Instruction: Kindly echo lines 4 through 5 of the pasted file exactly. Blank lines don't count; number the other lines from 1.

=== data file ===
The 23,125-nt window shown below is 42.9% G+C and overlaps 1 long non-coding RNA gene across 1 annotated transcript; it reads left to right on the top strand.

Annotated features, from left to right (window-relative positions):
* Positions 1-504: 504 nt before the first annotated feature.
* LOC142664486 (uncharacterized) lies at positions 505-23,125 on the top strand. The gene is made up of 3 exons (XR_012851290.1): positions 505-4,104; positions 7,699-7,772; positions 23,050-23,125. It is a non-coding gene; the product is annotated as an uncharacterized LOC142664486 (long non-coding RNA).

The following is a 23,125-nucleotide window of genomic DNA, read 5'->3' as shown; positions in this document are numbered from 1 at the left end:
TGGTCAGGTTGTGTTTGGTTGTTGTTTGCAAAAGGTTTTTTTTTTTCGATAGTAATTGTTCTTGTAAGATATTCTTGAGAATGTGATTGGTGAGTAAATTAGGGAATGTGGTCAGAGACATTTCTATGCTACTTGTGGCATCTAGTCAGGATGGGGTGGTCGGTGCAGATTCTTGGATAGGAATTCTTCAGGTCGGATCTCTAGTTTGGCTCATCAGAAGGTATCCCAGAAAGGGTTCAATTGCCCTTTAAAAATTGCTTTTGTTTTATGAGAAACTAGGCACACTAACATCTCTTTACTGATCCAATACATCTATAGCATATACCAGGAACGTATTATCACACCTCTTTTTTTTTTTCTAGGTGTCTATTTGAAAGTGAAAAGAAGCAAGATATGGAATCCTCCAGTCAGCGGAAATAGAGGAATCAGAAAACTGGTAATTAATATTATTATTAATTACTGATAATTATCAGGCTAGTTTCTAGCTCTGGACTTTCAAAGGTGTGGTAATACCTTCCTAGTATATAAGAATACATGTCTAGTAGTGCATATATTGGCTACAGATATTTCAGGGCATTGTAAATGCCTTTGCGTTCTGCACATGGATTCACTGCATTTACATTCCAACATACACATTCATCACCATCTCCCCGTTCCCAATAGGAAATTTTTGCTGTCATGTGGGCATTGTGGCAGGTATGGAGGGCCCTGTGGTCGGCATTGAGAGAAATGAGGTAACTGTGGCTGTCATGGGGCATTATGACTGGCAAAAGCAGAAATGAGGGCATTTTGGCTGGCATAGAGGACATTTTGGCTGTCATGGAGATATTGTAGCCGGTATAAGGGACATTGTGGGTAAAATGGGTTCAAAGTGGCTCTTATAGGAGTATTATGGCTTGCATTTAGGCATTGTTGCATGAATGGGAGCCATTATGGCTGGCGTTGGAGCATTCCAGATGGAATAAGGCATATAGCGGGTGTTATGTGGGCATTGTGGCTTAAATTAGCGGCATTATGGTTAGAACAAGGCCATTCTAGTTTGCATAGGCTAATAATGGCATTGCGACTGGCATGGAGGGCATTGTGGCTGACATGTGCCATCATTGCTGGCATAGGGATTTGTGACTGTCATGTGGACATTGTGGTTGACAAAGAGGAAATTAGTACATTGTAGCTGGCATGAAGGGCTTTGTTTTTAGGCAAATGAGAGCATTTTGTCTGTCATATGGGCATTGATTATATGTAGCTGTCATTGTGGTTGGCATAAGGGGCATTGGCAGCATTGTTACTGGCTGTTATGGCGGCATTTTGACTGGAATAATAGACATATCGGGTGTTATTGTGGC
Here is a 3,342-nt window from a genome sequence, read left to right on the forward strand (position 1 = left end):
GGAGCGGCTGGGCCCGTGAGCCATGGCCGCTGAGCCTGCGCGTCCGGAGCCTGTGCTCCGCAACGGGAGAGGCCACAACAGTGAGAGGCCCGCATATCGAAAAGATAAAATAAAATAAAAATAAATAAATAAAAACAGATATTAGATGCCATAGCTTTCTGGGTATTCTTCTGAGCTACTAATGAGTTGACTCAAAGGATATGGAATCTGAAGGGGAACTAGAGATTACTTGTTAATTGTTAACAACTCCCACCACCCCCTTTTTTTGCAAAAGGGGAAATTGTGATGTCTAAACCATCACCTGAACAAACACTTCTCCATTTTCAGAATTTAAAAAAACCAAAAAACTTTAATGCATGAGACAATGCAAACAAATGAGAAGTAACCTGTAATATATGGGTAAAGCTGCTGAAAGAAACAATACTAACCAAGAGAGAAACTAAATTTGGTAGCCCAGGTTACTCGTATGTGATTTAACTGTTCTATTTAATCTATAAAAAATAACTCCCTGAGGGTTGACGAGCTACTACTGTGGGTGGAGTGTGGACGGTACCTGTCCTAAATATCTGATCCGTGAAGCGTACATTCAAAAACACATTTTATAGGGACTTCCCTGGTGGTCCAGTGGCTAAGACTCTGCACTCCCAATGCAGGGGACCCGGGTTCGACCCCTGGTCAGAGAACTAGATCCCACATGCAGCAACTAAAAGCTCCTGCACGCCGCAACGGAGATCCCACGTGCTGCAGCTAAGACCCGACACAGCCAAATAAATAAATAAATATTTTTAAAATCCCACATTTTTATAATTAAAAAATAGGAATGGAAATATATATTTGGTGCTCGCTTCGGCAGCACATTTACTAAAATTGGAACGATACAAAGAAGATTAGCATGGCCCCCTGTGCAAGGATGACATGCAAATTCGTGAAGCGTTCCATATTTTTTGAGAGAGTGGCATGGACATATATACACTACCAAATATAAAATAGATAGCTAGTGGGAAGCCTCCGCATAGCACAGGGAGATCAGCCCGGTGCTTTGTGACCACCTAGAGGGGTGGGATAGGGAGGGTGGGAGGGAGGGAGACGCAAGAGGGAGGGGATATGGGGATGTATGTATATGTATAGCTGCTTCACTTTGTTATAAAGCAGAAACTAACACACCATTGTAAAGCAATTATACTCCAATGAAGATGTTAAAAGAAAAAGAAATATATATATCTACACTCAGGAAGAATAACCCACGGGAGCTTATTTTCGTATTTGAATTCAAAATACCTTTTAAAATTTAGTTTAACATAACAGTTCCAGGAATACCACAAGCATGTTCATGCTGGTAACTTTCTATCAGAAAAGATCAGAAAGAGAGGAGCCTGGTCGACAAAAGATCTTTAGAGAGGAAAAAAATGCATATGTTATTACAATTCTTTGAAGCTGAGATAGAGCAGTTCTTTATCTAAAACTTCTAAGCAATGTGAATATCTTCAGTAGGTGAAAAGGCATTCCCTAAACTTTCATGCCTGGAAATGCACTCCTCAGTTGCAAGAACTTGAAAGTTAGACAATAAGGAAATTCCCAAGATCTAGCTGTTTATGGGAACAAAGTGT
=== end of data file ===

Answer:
* LOC142664486 (uncharacterized) lies at positions 505-23,125 on the top strand. The gene is made up of 3 exons (XR_012851290.1): positions 505-4,104; positions 7,699-7,772; positions 23,050-23,125. It is a non-coding gene; the product is annotated as an uncharacterized LOC142664486 (long non-coding RNA).

The following is a 23,125-nucleotide window of genomic DNA, read 5'->3' as shown; positions in this document are numbered from 1 at the left end: